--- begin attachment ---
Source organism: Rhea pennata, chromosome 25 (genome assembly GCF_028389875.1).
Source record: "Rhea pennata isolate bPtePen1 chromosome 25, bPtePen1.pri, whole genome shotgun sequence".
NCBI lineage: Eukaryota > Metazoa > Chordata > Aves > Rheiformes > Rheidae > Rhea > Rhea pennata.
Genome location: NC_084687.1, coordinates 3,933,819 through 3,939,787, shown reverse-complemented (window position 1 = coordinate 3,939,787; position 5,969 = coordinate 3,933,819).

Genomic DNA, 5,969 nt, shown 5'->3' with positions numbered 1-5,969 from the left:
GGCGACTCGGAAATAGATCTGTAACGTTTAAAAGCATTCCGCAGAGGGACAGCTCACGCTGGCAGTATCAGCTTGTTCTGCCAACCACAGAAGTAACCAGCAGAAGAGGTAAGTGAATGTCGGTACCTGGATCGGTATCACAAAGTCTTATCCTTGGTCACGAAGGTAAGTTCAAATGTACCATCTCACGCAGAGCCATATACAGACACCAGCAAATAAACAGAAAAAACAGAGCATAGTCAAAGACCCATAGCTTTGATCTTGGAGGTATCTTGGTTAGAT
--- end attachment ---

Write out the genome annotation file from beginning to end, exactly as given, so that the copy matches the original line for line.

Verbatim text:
Source organism: Rhea pennata, chromosome 25 (genome assembly GCF_028389875.1).
Source record: "Rhea pennata isolate bPtePen1 chromosome 25, bPtePen1.pri, whole genome shotgun sequence".
NCBI lineage: Eukaryota > Metazoa > Chordata > Aves > Rheiformes > Rheidae > Rhea > Rhea pennata.
Genome location: NC_084687.1, coordinates 3,933,819 through 3,939,787, shown reverse-complemented (window position 1 = coordinate 3,939,787; position 5,969 = coordinate 3,933,819).

Genomic DNA, 5,969 nt, shown 5'->3' with positions numbered 1-5,969 from the left:
GGCGACTCGGAAATAGATCTGTAACGTTTAAAAGCATTCCGCAGAGGGACAGCTCACGCTGGCAGTATCAGCTTGTTCTGCCAACCACAGAAGTAACCAGCAGAAGAGGTAAGTGAATGTCGGTACCTGGATCGGTATCACAAAGTCTTATCCTTGGTCACGAAGGTAAGTTCAAATGTACCATCTCACGCAGAGCCATATACAGACACCAGCAAATAAACAGAAAAAACAGAGCATAGTCAAAGACCCATAGCTTTGATCTTGGAGGTATCTTGGTTAGAT